Small business lenders may have certain revenue requirements, similar to credit scores. You may also be required to explain how you plan to spend loan funds, should you be approved.

Time in business

The amount of time you’ve been in business is also used as an indication of how risky you as a borrower may be. Businesses or startups that have been open less than two years are often considered risky because they typically lack capital, collateral or business credit.

Lenders may assign higher rates to these businesses to ensure they get their money back. However, if you don’t meet minimum time in business requirements, you may not be approved at all.

How to get your best business loan rates

The business loan rate you receive is often tied to the type of financing you choose to borrow. But there are a few ways to improve your chances of getting your best business loan rates.

1. Offer collateral

Some types of funding may require collateral, such as equipment financing or invoice factoring. Offering collateral when it’s not required could help you receive more favorable rates. When you provide collateral, you give the lender the ability to seize the assets you offered if you default on the loan. This reduces risk for the lender, and may reduce the amount of interest the lender charges. Loans secured with collateral generally come with lower rates than unsecured business loans.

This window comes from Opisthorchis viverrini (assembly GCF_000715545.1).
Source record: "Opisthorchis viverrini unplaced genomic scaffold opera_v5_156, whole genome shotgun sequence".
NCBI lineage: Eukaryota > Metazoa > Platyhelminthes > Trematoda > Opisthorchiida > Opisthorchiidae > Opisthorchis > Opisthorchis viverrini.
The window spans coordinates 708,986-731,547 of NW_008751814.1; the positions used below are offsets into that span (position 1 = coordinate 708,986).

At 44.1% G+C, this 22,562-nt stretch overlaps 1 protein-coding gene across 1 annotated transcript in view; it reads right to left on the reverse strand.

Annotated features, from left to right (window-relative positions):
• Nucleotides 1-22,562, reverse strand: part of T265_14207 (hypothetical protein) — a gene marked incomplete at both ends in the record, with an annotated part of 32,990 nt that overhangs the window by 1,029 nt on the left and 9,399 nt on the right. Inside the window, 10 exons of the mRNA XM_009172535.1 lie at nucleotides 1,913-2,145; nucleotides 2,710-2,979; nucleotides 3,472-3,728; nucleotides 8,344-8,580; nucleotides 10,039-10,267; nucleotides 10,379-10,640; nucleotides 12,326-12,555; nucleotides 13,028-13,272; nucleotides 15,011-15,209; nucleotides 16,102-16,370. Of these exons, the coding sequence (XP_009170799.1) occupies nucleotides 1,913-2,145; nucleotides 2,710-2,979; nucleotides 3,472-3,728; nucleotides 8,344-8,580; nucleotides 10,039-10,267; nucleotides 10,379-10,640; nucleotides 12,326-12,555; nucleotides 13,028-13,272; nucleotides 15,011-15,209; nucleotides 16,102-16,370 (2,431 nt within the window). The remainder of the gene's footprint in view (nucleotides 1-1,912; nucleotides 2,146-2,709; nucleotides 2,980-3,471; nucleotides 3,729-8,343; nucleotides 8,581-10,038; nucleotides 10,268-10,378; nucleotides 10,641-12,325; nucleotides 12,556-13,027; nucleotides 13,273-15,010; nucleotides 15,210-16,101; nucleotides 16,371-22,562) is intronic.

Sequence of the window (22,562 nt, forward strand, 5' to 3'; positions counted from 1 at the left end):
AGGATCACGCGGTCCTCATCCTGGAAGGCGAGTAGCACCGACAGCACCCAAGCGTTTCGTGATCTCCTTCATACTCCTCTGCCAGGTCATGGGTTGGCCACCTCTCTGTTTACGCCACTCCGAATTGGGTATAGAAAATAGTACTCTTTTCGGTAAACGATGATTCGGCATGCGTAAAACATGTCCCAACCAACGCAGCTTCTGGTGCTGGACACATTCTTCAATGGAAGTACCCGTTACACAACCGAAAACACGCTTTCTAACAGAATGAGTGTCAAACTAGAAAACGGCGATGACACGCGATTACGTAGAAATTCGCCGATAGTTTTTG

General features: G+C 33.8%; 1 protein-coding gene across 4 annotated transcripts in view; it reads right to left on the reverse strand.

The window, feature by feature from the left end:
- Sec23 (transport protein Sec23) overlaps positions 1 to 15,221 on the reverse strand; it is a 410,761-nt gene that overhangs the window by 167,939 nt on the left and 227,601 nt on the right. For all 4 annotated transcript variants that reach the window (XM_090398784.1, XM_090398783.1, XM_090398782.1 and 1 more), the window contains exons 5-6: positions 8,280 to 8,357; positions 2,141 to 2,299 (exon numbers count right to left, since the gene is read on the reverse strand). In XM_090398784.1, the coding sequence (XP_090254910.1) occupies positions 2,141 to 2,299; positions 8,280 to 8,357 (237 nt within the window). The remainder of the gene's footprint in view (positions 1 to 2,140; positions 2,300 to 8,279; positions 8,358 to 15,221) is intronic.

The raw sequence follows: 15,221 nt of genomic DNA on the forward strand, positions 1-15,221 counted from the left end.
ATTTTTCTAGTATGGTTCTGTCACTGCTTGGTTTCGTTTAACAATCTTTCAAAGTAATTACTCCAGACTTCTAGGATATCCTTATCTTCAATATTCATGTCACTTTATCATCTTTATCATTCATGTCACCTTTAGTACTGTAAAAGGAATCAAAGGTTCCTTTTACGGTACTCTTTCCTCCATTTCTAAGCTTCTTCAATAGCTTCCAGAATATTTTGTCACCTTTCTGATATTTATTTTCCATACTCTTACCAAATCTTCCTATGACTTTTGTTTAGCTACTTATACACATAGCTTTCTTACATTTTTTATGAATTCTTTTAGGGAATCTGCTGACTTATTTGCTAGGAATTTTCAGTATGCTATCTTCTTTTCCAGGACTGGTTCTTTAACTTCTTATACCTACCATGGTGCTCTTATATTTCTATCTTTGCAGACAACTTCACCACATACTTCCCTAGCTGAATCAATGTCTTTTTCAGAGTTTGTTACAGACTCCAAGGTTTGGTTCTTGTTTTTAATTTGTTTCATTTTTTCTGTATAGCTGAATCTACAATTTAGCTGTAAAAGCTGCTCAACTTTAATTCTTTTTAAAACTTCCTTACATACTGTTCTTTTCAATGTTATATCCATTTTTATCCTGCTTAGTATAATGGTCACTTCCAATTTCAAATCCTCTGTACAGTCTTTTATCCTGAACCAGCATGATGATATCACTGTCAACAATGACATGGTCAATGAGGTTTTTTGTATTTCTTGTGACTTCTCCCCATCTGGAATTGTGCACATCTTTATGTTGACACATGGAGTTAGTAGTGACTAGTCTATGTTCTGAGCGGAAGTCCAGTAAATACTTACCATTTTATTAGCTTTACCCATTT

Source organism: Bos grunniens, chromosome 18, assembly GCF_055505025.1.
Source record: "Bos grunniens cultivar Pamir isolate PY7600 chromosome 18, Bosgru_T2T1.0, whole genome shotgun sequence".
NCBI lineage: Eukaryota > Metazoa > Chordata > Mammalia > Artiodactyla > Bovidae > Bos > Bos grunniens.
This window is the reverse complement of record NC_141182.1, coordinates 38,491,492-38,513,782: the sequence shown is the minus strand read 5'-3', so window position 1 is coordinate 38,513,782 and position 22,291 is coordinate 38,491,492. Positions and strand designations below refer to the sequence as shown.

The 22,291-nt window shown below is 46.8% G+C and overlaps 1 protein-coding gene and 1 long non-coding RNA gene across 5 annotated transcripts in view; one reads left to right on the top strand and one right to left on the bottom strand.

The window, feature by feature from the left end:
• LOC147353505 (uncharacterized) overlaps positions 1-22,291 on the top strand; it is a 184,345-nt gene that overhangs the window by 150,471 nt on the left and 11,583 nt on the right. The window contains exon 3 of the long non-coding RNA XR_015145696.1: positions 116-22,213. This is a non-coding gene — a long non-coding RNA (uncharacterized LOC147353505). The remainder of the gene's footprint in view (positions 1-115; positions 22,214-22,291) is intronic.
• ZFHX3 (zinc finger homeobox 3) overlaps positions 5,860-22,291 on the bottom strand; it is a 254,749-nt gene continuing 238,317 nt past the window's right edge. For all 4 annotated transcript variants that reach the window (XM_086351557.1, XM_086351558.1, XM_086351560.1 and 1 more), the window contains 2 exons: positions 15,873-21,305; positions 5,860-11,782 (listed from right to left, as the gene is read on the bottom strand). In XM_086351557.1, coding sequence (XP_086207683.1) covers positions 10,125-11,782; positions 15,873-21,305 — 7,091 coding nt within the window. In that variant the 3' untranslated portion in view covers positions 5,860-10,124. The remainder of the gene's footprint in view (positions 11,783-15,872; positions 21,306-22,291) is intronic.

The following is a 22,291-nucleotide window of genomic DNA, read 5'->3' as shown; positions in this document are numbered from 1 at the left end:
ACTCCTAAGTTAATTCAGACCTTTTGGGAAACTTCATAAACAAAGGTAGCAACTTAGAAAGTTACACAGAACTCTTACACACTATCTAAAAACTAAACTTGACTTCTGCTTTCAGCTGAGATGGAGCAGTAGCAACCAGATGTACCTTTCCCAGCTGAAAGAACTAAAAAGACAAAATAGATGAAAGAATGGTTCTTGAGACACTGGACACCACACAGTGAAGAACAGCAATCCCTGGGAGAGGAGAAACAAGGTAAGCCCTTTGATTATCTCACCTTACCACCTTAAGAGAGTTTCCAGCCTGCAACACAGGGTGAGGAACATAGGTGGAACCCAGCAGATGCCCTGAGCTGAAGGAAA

2. Improve your personal credit

The higher your credit score, the less risky you may seem to a business lender, which could result in low-interest financing. Depending on your credit score, you may want to improve your credit profile before applying for financing. Some quick ways to build up your credit include:

  • Paying down any existing debt, including credit card balances
  • Making on-time or early bill payments
  • Disputing any errors that currently appear on your credit report (you may be able to remove those errors as well)

3. Build your business credit score

In addition to solid personal credit, it’s important to keep track of your business credit report as well. While personal credit scores have a fairly standardized rating system, business credit scores vary depending on the company calculating the score. For example, Equifax creates three different numbers for small businesses: a business credit risk score, a business failure score and a payment index.

4. Establish a relationship with a lender

Lenders may give lower rates to borrowers they’ve worked with in the past. Both banks and alternative lenders may be more willing to approve your loan application if you’ve opened a deposit account with the institution. And if you’ve previously borrowed from the lender and made on-time payments, you could have a good shot at getting a second loan. Although circumstances and other factors could prevent you from borrowing and banking in the same place, it would be beneficial to do so, if possible.